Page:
5. 5. Finding Domains on a Sequence A search of the linear sequence of protein tyrosine phosphatase type K – identified 9 functional domains >uniprot|Q15262|PTPK_HUMAN Receptor-type protein-tyrosine phosphatase kappa precursor (EC 3.1.3.48) (R-PTP-kappa). MDTTAAAALPAFVALLLLSPWPLLGSAQGQFSAGGCTFDDGPGACDYHQDLYDDFEWVHV SAQEPHYLPPEMPQGSYMIVDSSDHDPGEKARLQLPTMKENDTHCIDFSYLLYSQKGLNP GTLNILVRVNKGPLANPIWNVTGFTGRDWLRAELAVSSFWPNEYQVIFEAEVSGGRSGYI AIDDIQVLSYPCDKSPHFLRLGDVEVNAGQNATFQCIATGRDAVHNKLWLQRRNGEDIPV… ……..
    6. 6. Why Classify? • Classification and curation of a genome is the first step in understanding the processes and functions happening in an organism • Classification enables comparative genomic studies - what is already known in other organisms • The similarities and differences between processes and functions in related organisms often provide the greatest insight into the biology • In silico characterisation is the current bottleneck
    7. 7. The Protein Phosphatases • large superfamily of proteins – involved in the removal of phosphate groups from molecules • Important proteins in almost all cellular processes • Involved in diseases – diabetes and cancer • human phosphatases well characterised
    8. 8. Phosphatase Classification • Diagnostic phosphatase domains/motifs – sufficient for membership of the protein phosphatase superfamily • Any protein having a phosphatase domain is a member of the phosphatase super-family • Other motifs determine a protein’s place within the family • Usually needs human to recognise that features detected imply class membership • Can these be captured in an ontology?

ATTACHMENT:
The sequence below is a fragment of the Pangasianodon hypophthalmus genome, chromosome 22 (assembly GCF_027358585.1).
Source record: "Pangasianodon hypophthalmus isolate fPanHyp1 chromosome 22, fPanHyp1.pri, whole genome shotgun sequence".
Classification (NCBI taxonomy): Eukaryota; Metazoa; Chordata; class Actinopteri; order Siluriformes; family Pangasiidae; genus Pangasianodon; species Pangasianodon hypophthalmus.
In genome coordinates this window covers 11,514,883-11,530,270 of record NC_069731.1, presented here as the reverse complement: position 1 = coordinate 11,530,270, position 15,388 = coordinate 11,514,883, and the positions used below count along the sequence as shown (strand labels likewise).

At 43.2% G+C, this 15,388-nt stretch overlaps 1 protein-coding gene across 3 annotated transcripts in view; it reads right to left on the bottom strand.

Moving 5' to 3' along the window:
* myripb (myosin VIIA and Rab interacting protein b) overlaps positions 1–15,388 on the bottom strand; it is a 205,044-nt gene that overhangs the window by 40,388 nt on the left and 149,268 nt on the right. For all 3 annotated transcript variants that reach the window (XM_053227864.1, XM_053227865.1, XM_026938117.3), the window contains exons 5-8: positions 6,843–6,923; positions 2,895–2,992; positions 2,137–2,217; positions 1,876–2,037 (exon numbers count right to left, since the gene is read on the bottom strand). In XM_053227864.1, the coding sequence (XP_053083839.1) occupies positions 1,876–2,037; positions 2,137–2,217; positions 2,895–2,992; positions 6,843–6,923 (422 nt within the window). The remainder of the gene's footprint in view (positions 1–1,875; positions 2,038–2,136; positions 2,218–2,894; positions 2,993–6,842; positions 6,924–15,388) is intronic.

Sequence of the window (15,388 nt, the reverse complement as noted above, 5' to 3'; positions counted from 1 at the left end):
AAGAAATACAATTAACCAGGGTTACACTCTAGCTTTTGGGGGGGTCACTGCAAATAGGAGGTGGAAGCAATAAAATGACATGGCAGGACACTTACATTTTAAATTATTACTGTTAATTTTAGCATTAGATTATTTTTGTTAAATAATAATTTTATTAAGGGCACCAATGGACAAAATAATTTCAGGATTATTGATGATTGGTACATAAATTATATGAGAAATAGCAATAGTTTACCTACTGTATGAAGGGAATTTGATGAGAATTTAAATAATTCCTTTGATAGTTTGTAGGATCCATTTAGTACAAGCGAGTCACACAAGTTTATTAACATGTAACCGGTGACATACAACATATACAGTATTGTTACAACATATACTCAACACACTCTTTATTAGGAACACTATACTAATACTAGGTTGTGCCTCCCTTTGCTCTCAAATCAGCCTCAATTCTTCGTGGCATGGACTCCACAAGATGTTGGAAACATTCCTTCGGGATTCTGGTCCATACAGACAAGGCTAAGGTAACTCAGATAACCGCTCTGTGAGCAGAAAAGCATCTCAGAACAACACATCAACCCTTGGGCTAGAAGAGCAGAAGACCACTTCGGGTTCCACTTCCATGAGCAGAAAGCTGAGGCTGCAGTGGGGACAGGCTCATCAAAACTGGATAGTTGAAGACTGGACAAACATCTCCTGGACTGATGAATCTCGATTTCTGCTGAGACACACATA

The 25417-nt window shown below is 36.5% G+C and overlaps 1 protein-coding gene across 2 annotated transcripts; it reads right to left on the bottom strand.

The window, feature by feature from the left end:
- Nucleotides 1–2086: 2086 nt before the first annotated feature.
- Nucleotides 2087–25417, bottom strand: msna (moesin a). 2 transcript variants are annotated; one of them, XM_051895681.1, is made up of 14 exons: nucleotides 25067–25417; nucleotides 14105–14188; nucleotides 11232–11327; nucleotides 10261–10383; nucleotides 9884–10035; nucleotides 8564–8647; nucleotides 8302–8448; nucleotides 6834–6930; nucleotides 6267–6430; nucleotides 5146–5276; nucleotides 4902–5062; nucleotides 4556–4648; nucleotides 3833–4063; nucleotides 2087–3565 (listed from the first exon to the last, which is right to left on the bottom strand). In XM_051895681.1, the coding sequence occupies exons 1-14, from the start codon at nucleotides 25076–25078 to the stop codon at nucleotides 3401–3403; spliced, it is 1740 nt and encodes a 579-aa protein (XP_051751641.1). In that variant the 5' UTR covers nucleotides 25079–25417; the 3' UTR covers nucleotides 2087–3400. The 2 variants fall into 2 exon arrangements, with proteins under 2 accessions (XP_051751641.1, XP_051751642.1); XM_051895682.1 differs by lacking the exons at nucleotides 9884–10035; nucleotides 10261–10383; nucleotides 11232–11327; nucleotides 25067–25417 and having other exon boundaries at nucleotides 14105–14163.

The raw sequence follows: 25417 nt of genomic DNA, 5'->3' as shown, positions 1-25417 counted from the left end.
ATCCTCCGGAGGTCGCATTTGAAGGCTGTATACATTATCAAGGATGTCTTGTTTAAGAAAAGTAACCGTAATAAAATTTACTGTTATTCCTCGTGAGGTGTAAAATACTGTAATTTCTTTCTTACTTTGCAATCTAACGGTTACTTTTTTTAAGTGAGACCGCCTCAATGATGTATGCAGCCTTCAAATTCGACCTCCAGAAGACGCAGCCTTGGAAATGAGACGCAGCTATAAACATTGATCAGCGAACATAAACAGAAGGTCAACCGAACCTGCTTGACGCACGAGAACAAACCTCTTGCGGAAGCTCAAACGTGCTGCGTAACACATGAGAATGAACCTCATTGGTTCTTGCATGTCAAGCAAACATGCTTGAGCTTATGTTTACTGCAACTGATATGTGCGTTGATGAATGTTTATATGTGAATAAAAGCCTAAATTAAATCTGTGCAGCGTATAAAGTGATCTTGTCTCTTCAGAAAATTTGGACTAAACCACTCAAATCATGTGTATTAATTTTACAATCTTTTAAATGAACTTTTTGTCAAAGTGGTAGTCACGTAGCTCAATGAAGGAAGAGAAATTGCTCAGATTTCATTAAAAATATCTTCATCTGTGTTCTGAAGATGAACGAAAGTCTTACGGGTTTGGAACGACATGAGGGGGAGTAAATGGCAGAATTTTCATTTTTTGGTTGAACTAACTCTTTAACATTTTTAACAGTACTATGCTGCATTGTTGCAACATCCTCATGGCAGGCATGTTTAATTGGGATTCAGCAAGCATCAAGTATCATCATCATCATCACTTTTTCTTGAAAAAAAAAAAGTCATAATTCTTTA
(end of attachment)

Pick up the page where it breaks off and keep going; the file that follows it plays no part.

9. 9. Ontologies • Describing and defining the classes of objects represented in information • Defining the characteristics of objects • The characteristics by which it can be recognised to which class an object belongs • In a form understandable by a computer • … and, of course, humans.
    10. 10. Web Ontology Language (OWL) • W3C recommendation for ontologies for the Semantic Web • OWL-DL mapped to a decidable fragment of first order logic • Classes, properties and instances • Boolean operators, plus existential and universal quantification • Rich class expressions used in restriction on properties – hasDomain some (ImnunoGlobinDomain or FibronectinDomain)
    11. 11. OWL represents classes of instances A B C
    12. 12. Necessity and Sufficiency • An R2A phosphatase must have a fibronectin domain • Having a fibronectin domain does not a phosphatase make • Necessity -- what must a class instance have? • Any protein that has a phosphatase catalytic domain is a phosphatase enzyme • All phosphatase enzymes have a catalytic domain • Sufficiency – how is an instance recognised to be a member of a class?